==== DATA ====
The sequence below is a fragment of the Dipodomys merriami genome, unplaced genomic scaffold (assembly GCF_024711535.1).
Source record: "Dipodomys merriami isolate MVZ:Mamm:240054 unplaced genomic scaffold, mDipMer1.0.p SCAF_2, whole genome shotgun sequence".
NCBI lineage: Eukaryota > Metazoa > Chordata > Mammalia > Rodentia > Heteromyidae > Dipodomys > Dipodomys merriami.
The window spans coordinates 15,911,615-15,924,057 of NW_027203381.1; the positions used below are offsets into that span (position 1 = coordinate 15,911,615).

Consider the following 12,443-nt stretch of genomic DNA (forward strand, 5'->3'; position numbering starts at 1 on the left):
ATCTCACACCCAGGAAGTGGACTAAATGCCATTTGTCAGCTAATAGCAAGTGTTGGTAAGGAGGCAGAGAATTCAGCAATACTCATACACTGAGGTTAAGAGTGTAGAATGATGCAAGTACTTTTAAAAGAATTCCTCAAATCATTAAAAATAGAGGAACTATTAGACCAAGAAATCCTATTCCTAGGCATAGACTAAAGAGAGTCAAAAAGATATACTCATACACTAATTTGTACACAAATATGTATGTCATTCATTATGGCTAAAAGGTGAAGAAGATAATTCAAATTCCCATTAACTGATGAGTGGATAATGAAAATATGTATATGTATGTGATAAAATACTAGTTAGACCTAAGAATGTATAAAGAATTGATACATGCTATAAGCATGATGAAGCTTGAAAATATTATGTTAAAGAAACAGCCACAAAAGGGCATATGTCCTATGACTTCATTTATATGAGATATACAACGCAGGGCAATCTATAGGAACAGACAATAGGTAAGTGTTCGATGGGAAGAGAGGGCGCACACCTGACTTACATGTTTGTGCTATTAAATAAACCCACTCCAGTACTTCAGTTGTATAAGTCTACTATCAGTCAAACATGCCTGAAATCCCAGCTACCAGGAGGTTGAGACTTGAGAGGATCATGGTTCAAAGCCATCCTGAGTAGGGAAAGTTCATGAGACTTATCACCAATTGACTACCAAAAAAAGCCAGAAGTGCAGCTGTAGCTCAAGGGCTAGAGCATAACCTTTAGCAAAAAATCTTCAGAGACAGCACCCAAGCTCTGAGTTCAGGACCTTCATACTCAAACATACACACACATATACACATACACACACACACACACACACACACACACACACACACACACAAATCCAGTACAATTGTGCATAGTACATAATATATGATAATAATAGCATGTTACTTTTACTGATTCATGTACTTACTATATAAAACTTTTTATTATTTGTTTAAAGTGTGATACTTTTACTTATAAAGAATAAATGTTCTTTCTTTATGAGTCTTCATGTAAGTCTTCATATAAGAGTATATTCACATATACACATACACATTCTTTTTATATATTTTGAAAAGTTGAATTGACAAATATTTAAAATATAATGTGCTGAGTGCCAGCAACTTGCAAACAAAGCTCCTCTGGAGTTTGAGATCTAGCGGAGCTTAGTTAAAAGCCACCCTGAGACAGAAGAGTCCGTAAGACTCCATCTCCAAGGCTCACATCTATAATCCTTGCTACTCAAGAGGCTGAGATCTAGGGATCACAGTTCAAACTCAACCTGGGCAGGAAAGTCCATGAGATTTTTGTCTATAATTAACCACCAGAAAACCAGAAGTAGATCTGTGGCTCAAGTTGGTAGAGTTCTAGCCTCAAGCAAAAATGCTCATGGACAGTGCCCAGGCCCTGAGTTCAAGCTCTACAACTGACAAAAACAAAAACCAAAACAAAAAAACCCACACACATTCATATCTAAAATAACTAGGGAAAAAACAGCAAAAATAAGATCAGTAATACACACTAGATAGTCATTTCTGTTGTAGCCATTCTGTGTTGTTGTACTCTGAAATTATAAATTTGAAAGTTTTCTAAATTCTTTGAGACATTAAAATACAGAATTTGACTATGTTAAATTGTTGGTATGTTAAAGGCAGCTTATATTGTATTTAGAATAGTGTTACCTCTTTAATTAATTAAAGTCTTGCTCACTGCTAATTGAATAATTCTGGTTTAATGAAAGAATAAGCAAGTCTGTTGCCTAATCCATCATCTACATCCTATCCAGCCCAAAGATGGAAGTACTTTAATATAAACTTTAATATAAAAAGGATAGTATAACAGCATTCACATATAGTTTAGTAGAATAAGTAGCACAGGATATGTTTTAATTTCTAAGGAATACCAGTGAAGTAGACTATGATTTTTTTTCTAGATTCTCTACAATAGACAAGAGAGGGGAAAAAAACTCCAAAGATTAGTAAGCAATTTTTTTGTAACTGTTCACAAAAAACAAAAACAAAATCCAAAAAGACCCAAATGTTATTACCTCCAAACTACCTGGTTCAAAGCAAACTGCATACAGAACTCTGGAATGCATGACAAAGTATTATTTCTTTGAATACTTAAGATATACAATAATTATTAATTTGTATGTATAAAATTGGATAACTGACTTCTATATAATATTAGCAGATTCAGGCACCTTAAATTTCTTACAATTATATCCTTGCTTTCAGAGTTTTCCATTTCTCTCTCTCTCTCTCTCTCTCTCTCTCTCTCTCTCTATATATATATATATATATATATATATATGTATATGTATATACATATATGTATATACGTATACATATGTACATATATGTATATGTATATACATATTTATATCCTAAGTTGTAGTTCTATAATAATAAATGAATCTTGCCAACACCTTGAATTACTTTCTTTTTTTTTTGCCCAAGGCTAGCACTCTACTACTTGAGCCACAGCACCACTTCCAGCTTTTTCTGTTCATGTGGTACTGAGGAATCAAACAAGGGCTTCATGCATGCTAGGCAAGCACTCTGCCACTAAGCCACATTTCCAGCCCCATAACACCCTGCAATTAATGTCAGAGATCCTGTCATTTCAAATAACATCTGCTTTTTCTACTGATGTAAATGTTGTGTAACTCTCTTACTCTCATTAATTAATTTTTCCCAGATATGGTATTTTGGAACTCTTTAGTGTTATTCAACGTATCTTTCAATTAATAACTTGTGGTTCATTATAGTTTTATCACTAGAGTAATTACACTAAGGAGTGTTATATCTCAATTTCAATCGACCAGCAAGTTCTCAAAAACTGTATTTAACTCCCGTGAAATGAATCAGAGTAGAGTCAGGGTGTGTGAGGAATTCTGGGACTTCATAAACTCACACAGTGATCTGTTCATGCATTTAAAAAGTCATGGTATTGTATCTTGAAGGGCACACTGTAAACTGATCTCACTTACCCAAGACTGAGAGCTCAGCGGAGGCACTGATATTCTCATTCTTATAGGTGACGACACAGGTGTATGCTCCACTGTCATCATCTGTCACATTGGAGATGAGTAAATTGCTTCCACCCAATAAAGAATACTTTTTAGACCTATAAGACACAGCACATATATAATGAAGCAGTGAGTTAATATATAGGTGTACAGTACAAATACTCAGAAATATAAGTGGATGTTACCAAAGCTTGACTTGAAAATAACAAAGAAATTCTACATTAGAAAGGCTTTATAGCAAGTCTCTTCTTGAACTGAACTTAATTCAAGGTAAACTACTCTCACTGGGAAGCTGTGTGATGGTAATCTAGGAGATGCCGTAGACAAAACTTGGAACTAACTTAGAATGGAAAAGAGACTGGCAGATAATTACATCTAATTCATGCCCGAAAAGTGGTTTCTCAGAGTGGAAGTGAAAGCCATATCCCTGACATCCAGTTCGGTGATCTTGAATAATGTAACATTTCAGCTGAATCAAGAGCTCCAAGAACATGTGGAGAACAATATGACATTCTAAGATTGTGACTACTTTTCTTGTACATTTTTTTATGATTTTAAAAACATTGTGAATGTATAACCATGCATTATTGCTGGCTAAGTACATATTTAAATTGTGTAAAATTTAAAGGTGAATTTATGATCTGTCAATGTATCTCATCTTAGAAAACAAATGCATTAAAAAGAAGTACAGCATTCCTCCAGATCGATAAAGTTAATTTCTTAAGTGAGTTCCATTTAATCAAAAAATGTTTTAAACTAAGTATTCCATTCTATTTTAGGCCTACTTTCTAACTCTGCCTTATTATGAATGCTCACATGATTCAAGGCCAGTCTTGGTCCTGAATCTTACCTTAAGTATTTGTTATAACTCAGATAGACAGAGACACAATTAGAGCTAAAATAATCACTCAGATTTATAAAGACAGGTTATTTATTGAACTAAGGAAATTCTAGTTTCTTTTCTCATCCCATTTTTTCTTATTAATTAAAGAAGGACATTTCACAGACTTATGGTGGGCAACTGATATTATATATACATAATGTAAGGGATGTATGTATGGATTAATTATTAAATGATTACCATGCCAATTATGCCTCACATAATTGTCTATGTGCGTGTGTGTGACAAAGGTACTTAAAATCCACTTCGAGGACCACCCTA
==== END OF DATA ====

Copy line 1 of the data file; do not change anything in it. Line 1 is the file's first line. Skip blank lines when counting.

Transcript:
The sequence below is a fragment of the Dipodomys merriami genome, unplaced genomic scaffold (assembly GCF_024711535.1).